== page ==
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Home ▸ Catalog ▸ |Themes & Provenance| ▸ |Animals||View Options:  |  |  |   

Animals on Ancient Coins

Browse all our coins and antiquities depicting animals below or use the menu on the left to select specific types of animals.

Persian Empire, Samaria, c. 375 - 332 B.C.

|Persian| |Rule|, |Persian| |Empire,| |Samaria,| |c.| |375| |-| |332| |B.C.||drachm|
Samaria was the capital of the northern Kingdom of Israel in the 9th - 8th centuries B.C. The Assyrians took the city and the northern kingdom in 722/721 B.C. The city did not recover until the Persian period, the mid 5th century. The tensions between the ruling Sanballat family and Jerusalem under the governorship of Nehemiah are documented in the Bible (Ezra 4:10, Neh 4:78). Samaria became Hellenistic in 332 B.C. Thousands of Macedonian soldiers were settled there following a revolt. The Judaean king John Hyrcanus destroyed Samaria in 108 B.C., but it was resettled under Alexander Jannaeus. In 63 B.C., Samaria was annexed to the Roman province of Syria. Herod the Great fortified the city and renamed it Sebaste. The ruins are located in the Samaria mountains almost 10 km to the northwest of Nablus.
JD99500. Silver drachm, Meshorer-Qedar 30; Samuels 6; Mildenberg Bes pl. 1, 5; Sofaer -; SNG ANS -; Hendin -; HGC 10 -, VF, centered, toned, edge split, a little rough, weight 2.565 g, maximum diameter 17.7 mm, die axis 0o, Samaria (Sebastia, West Bank) mint, c. 375 - 332 B.C.; obverse horned head of creature facing (griffin?) within square guilloche-pattern border; reverse winged and horned griffin recumbent right, Aramaic dalat (for Delayah?) above left, square guilloche-pattern border, all within an incuse square; extremely rare; $4750.00 (4512.50)


Vitellius, 2 January - 20 December 69 A.D., Ancient Counterfeit

|Vitellius|, |Vitellius,| |2| |January| |-| |20| |December| |69| |A.D.,| |Ancient| |Counterfeit||denarius|
"This refers to Vitellius' membership in the priestly college of the quindecimviri Sacris Faciundis, 'fifteen men for the conduct of sacred matters.' This body had care of the Sibylline prophecies and were famous for the opulence of their banquets, a feature of the priesthood which particularly appealed to the gluttonous emperor." -- David R. Sear, Roman Coins and Their Values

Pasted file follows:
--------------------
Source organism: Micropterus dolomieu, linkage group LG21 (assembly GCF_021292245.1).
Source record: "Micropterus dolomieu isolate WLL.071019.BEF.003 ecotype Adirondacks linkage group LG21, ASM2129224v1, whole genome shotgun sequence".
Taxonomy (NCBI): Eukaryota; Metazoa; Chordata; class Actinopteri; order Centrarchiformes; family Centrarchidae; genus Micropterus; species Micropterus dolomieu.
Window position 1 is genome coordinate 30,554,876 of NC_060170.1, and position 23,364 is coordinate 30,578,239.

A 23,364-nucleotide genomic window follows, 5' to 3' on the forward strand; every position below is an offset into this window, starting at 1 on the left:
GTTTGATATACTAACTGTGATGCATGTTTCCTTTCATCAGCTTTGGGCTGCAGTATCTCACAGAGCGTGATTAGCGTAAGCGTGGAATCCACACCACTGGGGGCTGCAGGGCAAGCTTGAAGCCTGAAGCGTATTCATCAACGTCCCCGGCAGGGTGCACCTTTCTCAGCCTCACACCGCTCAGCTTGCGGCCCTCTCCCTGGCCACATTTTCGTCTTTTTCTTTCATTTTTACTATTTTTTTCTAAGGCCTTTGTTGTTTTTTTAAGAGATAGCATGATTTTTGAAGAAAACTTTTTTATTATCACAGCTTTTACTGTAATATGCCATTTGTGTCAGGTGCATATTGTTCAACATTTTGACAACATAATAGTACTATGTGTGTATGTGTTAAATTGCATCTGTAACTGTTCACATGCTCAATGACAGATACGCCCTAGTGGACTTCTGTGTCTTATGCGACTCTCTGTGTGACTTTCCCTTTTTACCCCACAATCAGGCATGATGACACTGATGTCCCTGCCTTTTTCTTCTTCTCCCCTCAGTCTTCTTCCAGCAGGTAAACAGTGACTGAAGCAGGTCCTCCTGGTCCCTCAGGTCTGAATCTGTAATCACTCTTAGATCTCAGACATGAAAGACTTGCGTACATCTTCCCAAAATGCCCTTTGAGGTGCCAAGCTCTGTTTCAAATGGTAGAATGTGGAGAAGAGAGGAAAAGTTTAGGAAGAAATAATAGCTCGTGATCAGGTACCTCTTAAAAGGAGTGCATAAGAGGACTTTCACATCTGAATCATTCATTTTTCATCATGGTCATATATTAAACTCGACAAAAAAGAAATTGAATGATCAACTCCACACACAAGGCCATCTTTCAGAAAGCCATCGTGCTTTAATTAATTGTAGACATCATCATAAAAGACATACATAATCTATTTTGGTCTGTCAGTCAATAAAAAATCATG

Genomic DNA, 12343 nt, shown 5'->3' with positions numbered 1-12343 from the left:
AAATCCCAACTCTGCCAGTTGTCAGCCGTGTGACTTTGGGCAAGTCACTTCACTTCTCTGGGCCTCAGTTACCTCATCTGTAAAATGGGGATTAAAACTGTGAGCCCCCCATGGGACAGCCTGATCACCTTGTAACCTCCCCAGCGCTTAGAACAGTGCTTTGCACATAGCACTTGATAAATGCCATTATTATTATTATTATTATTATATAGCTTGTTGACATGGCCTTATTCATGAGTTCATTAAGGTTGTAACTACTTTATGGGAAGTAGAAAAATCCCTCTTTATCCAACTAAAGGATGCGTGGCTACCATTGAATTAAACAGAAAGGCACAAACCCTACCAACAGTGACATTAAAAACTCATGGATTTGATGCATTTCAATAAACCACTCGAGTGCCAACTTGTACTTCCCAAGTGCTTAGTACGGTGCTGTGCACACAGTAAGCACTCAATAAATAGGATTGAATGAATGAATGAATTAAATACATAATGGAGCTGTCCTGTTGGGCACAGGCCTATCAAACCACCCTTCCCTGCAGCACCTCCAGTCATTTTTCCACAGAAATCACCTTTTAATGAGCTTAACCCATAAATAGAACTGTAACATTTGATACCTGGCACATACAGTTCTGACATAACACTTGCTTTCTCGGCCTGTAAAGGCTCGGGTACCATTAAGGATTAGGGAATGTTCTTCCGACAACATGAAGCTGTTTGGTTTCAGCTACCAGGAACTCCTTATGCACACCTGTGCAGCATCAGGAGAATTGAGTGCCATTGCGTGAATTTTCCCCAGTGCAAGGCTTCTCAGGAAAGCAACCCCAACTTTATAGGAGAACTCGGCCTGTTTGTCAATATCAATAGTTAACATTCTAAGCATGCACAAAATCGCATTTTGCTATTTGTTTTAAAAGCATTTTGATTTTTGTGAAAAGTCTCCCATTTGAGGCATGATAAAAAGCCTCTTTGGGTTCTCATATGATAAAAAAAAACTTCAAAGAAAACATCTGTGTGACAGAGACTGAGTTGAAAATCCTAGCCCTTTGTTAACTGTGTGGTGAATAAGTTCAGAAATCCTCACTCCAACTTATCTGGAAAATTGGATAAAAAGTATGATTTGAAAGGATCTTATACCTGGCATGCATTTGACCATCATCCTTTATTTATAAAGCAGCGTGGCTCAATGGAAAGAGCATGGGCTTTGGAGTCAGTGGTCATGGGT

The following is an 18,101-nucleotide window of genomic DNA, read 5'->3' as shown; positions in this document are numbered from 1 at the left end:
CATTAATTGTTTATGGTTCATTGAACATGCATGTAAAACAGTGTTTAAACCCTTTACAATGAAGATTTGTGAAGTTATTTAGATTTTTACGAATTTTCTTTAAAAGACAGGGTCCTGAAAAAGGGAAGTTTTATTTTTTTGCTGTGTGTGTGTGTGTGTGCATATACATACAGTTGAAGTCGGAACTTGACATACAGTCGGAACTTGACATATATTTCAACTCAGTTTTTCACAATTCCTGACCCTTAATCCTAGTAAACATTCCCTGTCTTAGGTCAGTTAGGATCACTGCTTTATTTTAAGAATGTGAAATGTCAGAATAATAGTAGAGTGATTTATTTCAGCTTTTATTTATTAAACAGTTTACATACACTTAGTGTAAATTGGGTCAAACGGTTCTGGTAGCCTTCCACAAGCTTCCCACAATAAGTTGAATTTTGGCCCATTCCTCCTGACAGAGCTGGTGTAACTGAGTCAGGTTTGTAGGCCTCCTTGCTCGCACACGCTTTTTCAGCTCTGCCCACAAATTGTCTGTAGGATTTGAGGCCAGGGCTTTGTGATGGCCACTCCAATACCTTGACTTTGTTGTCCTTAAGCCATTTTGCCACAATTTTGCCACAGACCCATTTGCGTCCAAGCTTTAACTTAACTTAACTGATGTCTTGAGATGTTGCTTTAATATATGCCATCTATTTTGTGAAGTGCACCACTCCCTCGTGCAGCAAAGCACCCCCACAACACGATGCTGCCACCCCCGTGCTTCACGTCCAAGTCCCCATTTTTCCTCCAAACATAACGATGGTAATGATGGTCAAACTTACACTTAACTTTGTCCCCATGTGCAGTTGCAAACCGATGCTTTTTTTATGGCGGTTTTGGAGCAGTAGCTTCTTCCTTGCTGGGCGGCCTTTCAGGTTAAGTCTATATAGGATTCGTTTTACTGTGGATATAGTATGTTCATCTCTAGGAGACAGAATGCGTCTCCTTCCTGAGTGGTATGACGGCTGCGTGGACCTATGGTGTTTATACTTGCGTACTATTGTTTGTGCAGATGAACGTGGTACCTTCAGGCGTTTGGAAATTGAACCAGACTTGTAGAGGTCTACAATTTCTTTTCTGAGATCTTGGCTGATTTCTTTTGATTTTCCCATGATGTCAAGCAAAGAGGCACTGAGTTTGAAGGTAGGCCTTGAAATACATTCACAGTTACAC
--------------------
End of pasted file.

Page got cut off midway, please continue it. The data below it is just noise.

RS99193. Fouree silver plated denarius, cf. RIC I 109, RSC II 111, BMCRE I 39, BnF III 77, Hunter I 18, SRCV I 2201 (official, solid silver, Rome mint, legend variations), VF, toned, small plating breaks, tiny edge splits, weight 2.984 g, maximum diameter 18.1 mm, die axis 255o, unofficial, counterfeiter's mint, c. 69 A.D.; obverse A VITELLIVG GERM IMP AVO TR P (sic), laureate head right; reverse XV VIR CICR FAC (sic) (fifteen men for the conduct of sacred matters), tripod-lebes of Apollo, dolphin right on top, raven standing right on strut below lebes; ex CNG e-auction 500 (22 Sep 2021), 735 (part of); ex Mercury Group Collection, ex Mike Vosper (25 Jan 2005); $350.00 (332.50)


Anglo-Gallic Aquitaine, Edward I Longshanks, 20 November 1272 7 July 1307, As Duke and Son of Henry III

|France|, |Anglo-Gallic| |Aquitaine,| |Edward| |I| |Longshanks,| |20| |November| |1272| || |7| |July| |1307,| |As| |Duke| |and| |Son| |of| |Henry| |III||denier| |au| |lion|NEW
Edward I was a tall man for his era, at 6'2" (1.88 m), hence the nickname "Longshanks." Henry III ceded the duchy of Aquitaine to Edward in 1252. He ruled as King of England and Lord of Ireland, 20 Nov 1272 - 7 Jul 1307. He was ruthless in pursuing his aims and crushing those who opposed him. Edward fought in the 9th crusade before he became king. He conquered large parts of Wales and he built a series of castles and towns in the countryside and settled them with English people. He attempted to do the same to Scotland but after Philip IV of France (a Scottish ally) confiscated the Duchy of Gascony, Edward went to war with France. He recovered his duchy but the conflict relieved military pressure against Scotland. When the Edward I died, his son was left with a war with Scotland, financial and political problems.